An examination of reliable change methods for measuring cognitive change with the Cogstate Computerized Battery: Research and clinical implications

February 3, 2021

Authors: Thomas M Gates, Jody Kamminga, Avindra Jayewardene, Trina Vincent, Dick Quan, Bruce J Brew, Mark Bloch, Lucette A Cysique

Journal: Archives of Clinical Neuropsychology

DOI: 10.1093/arclin/acaa076

Year Published: 2020


To compare the performance of four reliable change (RC) methods with respect to measuring cognitive change on the Cogstate Computerized Battery (CCB).


We assessed cognitive change in 57 healthy, urban, well-educated males on the CCB at baseline and 6 months (Median age = 50, 65% university-educated). The study CCB version comprised seven measures covering attention, processing speed, verbal learning, and memory. Raw scores were z-score transformed using age-corrected Cogstate norms (CN) or the sample mean and standard deviation (internal standardization [IS]), and then averaged to create composite z-scores. Composite scores were entered into four RC formulae. RC was defined based on a 90% two-tailed confidence interval. Change scores were compared as continuous (z-scores) and ordinal variables (RC outcomes).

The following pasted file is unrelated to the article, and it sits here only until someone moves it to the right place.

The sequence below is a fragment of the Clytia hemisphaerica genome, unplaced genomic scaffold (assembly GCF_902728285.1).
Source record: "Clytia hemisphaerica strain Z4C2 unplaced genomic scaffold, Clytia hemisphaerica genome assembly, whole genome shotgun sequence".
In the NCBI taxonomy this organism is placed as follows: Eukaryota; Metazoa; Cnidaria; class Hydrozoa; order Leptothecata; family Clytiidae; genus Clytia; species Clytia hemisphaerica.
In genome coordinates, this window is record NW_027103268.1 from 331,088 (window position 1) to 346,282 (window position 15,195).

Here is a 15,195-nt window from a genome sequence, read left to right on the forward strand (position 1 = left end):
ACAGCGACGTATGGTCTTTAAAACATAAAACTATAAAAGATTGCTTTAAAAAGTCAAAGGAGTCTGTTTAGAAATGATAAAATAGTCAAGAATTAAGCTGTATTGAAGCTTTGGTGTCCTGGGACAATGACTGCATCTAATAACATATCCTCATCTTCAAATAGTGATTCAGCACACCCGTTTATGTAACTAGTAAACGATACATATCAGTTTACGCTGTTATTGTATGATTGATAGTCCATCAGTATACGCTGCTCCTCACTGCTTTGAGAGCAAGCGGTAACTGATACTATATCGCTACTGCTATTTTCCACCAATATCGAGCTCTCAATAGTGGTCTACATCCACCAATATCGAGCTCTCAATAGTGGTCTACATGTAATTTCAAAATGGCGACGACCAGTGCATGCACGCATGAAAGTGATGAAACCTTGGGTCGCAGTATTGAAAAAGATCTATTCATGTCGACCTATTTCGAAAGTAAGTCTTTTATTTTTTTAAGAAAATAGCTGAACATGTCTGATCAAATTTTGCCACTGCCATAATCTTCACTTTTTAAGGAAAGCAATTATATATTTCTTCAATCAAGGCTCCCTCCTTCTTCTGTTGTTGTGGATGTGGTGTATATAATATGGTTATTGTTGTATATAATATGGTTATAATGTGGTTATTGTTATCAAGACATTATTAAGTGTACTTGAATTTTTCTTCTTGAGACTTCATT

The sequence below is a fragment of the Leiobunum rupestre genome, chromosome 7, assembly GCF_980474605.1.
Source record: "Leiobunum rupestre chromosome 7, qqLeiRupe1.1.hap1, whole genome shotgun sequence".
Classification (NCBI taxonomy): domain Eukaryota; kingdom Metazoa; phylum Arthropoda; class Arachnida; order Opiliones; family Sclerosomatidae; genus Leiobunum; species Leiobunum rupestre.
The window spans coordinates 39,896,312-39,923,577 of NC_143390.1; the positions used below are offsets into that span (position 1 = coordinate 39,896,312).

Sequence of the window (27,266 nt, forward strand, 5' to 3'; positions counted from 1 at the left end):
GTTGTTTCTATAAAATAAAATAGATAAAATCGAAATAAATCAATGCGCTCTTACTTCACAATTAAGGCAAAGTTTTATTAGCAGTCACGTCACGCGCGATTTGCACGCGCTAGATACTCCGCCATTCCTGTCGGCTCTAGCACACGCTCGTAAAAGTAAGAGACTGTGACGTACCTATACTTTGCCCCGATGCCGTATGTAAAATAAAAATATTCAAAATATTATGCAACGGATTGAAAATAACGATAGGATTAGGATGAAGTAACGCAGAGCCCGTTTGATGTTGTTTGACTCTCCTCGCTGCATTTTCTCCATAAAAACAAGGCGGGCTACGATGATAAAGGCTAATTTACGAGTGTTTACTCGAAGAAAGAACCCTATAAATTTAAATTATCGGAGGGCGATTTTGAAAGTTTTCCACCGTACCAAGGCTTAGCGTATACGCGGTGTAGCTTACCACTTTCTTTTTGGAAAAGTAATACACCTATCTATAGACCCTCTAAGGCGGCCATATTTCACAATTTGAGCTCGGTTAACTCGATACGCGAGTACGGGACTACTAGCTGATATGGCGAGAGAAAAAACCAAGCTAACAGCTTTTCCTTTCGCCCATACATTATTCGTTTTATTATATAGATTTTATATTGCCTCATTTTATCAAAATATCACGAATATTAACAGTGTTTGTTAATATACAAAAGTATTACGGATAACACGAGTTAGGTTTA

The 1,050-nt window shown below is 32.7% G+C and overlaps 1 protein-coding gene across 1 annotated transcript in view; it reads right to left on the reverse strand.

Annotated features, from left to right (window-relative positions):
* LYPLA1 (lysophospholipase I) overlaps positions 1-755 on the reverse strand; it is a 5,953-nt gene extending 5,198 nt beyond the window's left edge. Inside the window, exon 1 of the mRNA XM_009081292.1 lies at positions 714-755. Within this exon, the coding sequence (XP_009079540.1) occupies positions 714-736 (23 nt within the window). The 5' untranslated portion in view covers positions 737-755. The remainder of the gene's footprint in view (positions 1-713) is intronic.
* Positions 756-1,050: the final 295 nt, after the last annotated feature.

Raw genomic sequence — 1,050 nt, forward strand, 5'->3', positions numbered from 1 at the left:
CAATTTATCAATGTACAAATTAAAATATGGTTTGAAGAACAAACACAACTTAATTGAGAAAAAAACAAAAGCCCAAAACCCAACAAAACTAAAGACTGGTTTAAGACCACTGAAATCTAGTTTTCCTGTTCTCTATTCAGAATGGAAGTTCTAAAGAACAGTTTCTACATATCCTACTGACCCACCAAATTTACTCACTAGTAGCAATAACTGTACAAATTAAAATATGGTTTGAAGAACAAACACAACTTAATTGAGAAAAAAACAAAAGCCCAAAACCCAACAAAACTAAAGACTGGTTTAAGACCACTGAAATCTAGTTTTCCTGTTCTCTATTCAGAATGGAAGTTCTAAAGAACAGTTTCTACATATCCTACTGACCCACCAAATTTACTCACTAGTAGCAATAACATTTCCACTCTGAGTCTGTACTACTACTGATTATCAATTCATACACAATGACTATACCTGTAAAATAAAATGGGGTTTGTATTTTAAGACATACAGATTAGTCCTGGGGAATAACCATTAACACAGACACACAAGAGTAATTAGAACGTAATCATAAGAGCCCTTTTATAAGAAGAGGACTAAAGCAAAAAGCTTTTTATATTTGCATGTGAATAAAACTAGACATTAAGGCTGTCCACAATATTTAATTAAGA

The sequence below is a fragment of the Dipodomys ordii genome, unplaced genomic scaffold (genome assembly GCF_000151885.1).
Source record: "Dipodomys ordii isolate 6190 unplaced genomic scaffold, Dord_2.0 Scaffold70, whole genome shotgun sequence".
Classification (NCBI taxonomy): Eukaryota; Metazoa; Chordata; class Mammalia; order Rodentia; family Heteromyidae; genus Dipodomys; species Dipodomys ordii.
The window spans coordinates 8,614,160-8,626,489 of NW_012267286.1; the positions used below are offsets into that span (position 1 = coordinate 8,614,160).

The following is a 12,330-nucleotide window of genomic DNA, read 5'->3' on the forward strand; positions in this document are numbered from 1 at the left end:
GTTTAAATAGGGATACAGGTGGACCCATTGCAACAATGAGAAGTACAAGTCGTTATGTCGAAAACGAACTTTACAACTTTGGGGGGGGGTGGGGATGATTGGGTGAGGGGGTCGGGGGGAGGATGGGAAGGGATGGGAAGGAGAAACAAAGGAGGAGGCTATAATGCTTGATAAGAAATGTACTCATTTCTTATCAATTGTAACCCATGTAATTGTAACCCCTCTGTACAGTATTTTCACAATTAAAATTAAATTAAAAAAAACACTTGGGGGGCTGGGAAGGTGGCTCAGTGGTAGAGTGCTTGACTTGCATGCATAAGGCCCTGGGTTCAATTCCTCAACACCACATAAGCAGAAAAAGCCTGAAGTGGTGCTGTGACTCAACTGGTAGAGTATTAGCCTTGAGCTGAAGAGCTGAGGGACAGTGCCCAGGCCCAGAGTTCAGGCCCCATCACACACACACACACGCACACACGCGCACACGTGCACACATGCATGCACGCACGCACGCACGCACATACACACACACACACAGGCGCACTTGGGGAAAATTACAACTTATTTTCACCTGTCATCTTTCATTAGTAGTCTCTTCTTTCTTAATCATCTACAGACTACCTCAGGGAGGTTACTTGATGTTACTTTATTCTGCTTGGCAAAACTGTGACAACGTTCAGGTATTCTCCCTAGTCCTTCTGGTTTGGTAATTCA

CCB composite score reliability (rXY = .78-.79) was replicated in an age- and sex-matched Cogstate database sample of similar size. There was good overall agreement between the four RC methods (Bland-Altman Mdiff = .00; 95% limits of agreement with the mean-CN: z = ± .90; IS: z = ± .93), with each model adhering closely to the 10% rate of RC expected by chance alone (largest χ2 = .86, p = .99). Initial norming strategy (CN or IS) did not affect these outcomes.


Norming strategy and RC method choice did not significantly impact cognitive change predictions on CCB composite scores. A series of example case data are provided to practically demonstrate the steps involved in applying the longitudinal norms generated in this study. Research in more diverse normative samples is warranted.

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